The time a day at which you work out determines the degree to which your muscles adapt to exercise and use oxygen for energy. How can that be explained?
As we explained in our article about Timing is everything (part 1: food): despite the fact that our daily lives are structured by a 24-hour time frame, some of us are more energetic and productive in the morning, while others flourish at night. This has everything to do with our biological clock.
Our biological clock is the natural timing device that regulates our so-called circadian rhythms: natural physical, mental and emotional processes in our body in respond to light and dark (day and night). Circadian rhythms are also known as the sleep- wake cycle. Every cell, tissue, organ and muscle in our body has a biological clock, and all clocks are coordinated by acmaster clock in our brain that receives input from our eyes (light).
Circadian rhythms influence several processes in our bodycamong which hormone release, digestion and muscle’s metabolic response andenergy efficiency. Several factors such as a jet lag, evening shifts at work, bluelight from our phone and 24/7 light from buildings in our environment, can change circadian rhythms. These changes can have severe consequences: Sleepdisorders, obesity, diabetes type 2 and mental health issues and also lesscresults from our workouts (NIGMS, 2020).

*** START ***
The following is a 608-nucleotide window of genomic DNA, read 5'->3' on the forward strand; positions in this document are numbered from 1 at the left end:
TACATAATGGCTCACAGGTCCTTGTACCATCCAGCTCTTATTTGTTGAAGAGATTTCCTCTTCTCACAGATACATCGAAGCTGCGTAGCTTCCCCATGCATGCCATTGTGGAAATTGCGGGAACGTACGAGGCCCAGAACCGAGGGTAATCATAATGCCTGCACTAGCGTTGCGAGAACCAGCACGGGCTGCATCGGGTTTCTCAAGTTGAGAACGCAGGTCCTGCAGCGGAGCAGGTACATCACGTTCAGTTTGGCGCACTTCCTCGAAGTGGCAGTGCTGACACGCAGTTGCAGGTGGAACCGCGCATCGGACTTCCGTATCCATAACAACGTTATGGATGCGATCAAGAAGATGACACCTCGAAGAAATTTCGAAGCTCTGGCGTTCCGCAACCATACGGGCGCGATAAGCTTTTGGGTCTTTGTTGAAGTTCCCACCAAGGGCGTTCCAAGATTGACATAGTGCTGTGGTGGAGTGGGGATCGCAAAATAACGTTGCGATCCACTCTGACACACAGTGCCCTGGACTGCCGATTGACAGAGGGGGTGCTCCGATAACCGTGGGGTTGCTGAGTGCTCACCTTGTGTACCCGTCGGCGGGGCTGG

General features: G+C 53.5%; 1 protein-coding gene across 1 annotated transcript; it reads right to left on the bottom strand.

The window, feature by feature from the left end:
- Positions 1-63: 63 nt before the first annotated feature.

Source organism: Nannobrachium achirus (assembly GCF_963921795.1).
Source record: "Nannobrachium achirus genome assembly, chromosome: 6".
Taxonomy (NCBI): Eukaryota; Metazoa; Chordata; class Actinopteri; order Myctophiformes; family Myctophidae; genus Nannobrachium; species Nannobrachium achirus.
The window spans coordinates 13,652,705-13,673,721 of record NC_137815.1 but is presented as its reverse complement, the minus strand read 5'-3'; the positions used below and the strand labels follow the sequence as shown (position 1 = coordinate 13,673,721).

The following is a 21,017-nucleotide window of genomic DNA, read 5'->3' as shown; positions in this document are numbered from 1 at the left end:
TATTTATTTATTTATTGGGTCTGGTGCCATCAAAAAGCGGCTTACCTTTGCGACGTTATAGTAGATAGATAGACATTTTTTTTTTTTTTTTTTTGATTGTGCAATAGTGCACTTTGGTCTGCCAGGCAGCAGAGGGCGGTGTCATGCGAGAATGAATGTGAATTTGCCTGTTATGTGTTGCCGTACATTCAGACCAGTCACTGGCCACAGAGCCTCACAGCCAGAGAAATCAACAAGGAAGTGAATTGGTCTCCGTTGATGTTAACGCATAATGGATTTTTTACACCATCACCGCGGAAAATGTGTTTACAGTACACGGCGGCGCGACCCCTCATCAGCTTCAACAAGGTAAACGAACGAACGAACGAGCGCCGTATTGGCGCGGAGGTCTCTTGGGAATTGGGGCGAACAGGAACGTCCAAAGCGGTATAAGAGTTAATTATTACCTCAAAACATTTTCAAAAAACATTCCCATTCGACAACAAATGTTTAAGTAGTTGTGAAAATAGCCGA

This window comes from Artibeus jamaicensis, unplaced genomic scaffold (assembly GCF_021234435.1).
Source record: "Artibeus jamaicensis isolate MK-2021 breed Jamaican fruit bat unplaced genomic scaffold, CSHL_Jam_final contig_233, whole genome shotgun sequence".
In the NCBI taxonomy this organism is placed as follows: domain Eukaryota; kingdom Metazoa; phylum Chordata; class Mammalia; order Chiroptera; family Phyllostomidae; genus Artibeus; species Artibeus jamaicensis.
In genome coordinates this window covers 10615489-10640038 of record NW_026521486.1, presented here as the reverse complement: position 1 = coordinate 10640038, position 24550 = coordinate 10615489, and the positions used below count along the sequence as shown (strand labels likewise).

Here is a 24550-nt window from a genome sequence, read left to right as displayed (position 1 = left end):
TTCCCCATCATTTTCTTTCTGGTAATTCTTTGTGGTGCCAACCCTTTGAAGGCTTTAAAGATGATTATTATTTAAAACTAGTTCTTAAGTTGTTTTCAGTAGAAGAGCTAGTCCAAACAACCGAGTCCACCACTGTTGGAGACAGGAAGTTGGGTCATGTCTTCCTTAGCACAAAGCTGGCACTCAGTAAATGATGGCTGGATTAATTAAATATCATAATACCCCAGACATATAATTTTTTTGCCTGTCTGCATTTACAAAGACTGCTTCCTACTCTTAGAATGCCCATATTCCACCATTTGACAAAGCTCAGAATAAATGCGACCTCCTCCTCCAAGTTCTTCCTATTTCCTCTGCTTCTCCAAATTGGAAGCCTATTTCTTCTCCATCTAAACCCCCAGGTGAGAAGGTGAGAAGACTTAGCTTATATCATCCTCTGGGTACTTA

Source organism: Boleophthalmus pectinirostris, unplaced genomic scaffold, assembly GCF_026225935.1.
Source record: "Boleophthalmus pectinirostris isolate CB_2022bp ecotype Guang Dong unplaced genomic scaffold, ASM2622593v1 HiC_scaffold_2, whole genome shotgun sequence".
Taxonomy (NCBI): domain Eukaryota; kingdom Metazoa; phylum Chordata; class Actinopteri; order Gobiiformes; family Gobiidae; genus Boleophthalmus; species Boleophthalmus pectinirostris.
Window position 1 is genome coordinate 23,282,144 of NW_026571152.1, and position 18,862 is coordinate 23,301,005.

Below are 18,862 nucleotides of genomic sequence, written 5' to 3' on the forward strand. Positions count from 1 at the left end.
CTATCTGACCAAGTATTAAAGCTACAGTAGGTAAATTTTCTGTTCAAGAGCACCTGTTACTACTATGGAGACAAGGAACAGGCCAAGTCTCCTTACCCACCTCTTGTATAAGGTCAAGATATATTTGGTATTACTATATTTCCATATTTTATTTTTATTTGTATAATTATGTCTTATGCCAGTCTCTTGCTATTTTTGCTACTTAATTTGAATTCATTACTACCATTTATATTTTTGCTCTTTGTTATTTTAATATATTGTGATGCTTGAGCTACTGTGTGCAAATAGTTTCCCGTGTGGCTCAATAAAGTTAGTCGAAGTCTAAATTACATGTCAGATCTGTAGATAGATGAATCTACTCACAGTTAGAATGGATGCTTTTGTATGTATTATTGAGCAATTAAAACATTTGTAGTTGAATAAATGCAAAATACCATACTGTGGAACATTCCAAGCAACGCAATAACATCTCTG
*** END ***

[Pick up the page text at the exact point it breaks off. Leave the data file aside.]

Our circadian clock and oxygen in our body work together inside our muscleccells to produce energy. The degree of synchronization of their work depends oncthe time of day. The more synchronized they are, the more efficient muscleccells are in their ability to adapt to exercise and to use oxygen for energy.And that seems to be during our ‘normal’ waking hours.
When we work out we consume oxygen fast. We also run out of oxygen fast, so we need another source of energy to keep going. That dip in oxygen triggers specific proteins in our body that signal muscles to switch to sugar for energy.
Messing up the muscle clock, for example by working out at unusual times, prevents our capacity to induce sugar consumption and produce lactic acid. Adjusting our working to our ‘natural’ rhythm and to the time a day can improve muscle function. Furthermore, improving our muscle clock can also contribute to the treatment of diabetes, since in this disease muscles fail to consume glucose(Peek et al, 2016).
So in order to get the most out of a training session, adjust your planning to your natural rhythm: if you are a morning person you might want to workout in the morning, and if you are an evening person, a workout later during the day might be better.
Create your own health!©